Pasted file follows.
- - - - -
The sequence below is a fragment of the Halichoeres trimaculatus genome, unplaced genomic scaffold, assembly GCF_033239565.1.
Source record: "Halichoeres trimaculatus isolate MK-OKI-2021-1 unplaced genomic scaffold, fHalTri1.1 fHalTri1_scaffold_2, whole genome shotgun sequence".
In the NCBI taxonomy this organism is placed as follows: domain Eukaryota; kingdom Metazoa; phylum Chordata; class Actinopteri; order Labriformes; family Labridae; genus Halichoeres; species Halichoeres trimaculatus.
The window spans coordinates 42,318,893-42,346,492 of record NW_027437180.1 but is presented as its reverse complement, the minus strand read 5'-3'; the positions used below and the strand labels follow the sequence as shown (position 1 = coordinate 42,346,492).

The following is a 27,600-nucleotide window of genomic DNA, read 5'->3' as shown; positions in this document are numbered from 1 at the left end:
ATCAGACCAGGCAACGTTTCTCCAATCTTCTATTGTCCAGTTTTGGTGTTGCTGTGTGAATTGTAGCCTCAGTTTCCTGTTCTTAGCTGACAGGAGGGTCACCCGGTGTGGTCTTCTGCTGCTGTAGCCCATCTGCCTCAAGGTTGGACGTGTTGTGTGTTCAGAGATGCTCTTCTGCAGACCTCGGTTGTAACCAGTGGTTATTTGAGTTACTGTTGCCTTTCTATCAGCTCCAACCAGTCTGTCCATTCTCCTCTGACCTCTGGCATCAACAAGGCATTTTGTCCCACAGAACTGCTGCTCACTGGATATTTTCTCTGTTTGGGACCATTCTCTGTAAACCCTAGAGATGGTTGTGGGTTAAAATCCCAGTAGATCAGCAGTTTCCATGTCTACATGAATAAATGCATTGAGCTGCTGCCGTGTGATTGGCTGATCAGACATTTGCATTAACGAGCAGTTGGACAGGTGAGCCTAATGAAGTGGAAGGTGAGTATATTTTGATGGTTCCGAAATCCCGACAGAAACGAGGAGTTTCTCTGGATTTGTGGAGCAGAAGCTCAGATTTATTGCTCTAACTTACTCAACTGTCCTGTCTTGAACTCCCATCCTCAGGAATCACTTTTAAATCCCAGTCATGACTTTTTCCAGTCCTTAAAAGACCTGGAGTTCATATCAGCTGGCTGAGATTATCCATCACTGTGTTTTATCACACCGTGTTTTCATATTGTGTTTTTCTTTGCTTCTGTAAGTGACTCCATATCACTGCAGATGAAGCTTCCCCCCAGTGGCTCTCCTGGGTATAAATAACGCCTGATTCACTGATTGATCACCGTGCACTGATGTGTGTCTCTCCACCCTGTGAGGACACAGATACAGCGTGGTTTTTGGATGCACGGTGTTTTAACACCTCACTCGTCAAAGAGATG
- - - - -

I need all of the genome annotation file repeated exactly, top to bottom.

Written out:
The sequence below is a fragment of the Halichoeres trimaculatus genome, unplaced genomic scaffold, assembly GCF_033239565.1.
Source record: "Halichoeres trimaculatus isolate MK-OKI-2021-1 unplaced genomic scaffold, fHalTri1.1 fHalTri1_scaffold_2, whole genome shotgun sequence".
In the NCBI taxonomy this organism is placed as follows: domain Eukaryota; kingdom Metazoa; phylum Chordata; class Actinopteri; order Labriformes; family Labridae; genus Halichoeres; species Halichoeres trimaculatus.
The window spans coordinates 42,318,893-42,346,492 of record NW_027437180.1 but is presented as its reverse complement, the minus strand read 5'-3'; the positions used below and the strand labels follow the sequence as shown (position 1 = coordinate 42,346,492).

The following is a 27,600-nucleotide window of genomic DNA, read 5'->3' as shown; positions in this document are numbered from 1 at the left end:
ATCAGACCAGGCAACGTTTCTCCAATCTTCTATTGTCCAGTTTTGGTGTTGCTGTGTGAATTGTAGCCTCAGTTTCCTGTTCTTAGCTGACAGGAGGGTCACCCGGTGTGGTCTTCTGCTGCTGTAGCCCATCTGCCTCAAGGTTGGACGTGTTGTGTGTTCAGAGATGCTCTTCTGCAGACCTCGGTTGTAACCAGTGGTTATTTGAGTTACTGTTGCCTTTCTATCAGCTCCAACCAGTCTGTCCATTCTCCTCTGACCTCTGGCATCAACAAGGCATTTTGTCCCACAGAACTGCTGCTCACTGGATATTTTCTCTGTTTGGGACCATTCTCTGTAAACCCTAGAGATGGTTGTGGGTTAAAATCCCAGTAGATCAGCAGTTTCCATGTCTACATGAATAAATGCATTGAGCTGCTGCCGTGTGATTGGCTGATCAGACATTTGCATTAACGAGCAGTTGGACAGGTGAGCCTAATGAAGTGGAAGGTGAGTATATTTTGATGGTTCCGAAATCCCGACAGAAACGAGGAGTTTCTCTGGATTTGTGGAGCAGAAGCTCAGATTTATTGCTCTAACTTACTCAACTGTCCTGTCTTGAACTCCCATCCTCAGGAATCACTTTTAAATCCCAGTCATGACTTTTTCCAGTCCTTAAAAGACCTGGAGTTCATATCAGCTGGCTGAGATTATCCATCACTGTGTTTTATCACACCGTGTTTTCATATTGTGTTTTTCTTTGCTTCTGTAAGTGACTCCATATCACTGCAGATGAAGCTTCCCCCCAGTGGCTCTCCTGGGTATAAATAACGCCTGATTCACTGATTGATCACCGTGCACTGATGTGTGTCTCTCCACCCTGTGAGGACACAGATACAGCGTGGTTTTTGGATGCACGGTGTTTTAACACCTCACTCGTCAAAGAGATG